‘Would you like some cheese?’, James asked, the cool air of the fridge brushing against his rapidly ageing, sleep-deprived skin like the refreshing breeze on Brighton beach in mid October.
‘Yes please, Daddy!’ Joshua beams, joy radiating from his innocent young face, with the warmth of a summer’s day.
As James unwrapped the processed yellow cylinder from its waxy home and handed it to Joshua he knew that for the next minute or so life would be good. Or at least peaceful.
‘Like it, cheese!’
The words pierced the delicious silence like a pneumatic drill starting up on a stroll through the village. James knew that ‘like it’ could either mean ‘I like it’ or ‘I don’t like it’. He also knew that the repercussions of Joshua no longer being placatable by cheese could be life-changing, not just for him but for the whole family.
‘Like it, Daddy!’ rang out again, as Joshua put the cheese on the sofa. James’ greatest fear was becoming a painful reality. Joshua did not want the cheese.
‘What’s wrong with the cheese, son?’ James pleaded in confused, panicky tones.
‘Like it, Daddy!’ came the reply.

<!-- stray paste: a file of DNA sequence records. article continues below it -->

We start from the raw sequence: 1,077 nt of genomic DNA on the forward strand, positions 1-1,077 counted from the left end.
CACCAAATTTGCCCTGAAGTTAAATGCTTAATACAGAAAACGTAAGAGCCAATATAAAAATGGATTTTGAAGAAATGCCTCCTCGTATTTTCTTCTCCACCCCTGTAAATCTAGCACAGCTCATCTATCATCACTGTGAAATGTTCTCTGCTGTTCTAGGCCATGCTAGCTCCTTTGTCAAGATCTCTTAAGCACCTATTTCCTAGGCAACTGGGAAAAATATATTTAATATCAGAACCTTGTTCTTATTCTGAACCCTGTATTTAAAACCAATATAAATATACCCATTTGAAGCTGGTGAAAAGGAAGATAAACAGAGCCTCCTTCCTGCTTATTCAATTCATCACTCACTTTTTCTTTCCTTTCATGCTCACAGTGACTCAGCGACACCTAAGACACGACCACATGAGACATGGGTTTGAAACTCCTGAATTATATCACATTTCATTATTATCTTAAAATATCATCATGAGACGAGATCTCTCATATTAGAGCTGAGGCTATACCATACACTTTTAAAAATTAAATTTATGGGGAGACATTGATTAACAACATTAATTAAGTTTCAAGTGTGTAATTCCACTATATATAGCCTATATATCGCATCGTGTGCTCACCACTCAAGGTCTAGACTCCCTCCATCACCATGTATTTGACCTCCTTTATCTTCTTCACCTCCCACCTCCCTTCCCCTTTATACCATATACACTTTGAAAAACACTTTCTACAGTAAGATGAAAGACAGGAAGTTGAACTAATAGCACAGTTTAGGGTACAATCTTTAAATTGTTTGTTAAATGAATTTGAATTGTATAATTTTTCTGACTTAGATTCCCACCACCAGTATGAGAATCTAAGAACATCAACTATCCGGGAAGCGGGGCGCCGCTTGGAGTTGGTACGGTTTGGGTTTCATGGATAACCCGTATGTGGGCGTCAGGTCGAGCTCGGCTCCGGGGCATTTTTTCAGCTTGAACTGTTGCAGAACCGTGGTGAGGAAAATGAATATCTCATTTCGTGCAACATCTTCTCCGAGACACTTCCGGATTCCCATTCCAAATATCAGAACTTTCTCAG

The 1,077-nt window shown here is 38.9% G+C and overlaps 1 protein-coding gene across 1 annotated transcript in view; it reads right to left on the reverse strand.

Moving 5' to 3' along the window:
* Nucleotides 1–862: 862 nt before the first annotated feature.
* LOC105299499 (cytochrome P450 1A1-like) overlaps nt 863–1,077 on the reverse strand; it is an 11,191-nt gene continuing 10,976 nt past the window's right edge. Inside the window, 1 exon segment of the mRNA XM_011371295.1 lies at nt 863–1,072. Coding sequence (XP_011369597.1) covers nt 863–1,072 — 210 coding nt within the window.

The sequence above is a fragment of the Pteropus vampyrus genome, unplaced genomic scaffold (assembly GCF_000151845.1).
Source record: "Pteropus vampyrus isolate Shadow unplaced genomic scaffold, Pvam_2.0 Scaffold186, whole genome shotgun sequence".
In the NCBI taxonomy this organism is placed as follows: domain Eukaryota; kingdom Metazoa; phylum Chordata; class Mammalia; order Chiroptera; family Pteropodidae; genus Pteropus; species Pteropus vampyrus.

‘Shall daddy eat the cheese?’ James said, using everything he could remember about reverse psychology at that time in the morning.
‘No daddy, Joshy’s cheese’ came the really quite predictable reply. After all, James had long since come to terms with the fact that everything he owned actually now belonged exclusively to Joshua.
With tension enveloping the room James knew the next few minutes would be crucial, but as Joshua attempted the cram the cheese back into its waxy, squished shell it looked as though defeat was coming ever closer.
James’ heart raced as Joshua picked up the partially wrapped cheese in his tiny, perfectly formed little hands – hands which still looked smaller and distinctly less purple than when the pair first met in Cell Block Marsh at the Royal Berkshire Hospital in 2014.
‘Are you going to eat the cheese now, son?’ James asked, more in hope than expectation.
‘No, Daddy!’ Joshua exclaimed as he marched, cheese in hand, towards the fridge, opening the cool white door and once again unleashing the icy air from within.
James knew the game was up. ‘Shall Daddy put the cheese back in the fridge?’
‘Yes daddy!’ came the reply. ‘Joshy like cheese’
Confused and bewildered, James placed the cheese back in the fridge and the pair exchanged a glance. ‘Is there something else you would prefer,’ asked James.
‘Cheese please, Daddy!’
‘You want the cheese? The one I’ve just put back in the fridge? This cheese right here?’
‘Yes daddy, Joshy like it’
As the cheese was returned to the little boy’s outstretched hands, he popped it straight in his mouth and devoured the processed bundle of joy within seconds.
With order restored, James returned to the sofa to see what ridiculous errors Leah would be forgiving her two incompetent genie friends for this time. And to compose a blog entry to capture the confusing but ultimately rewarding experience.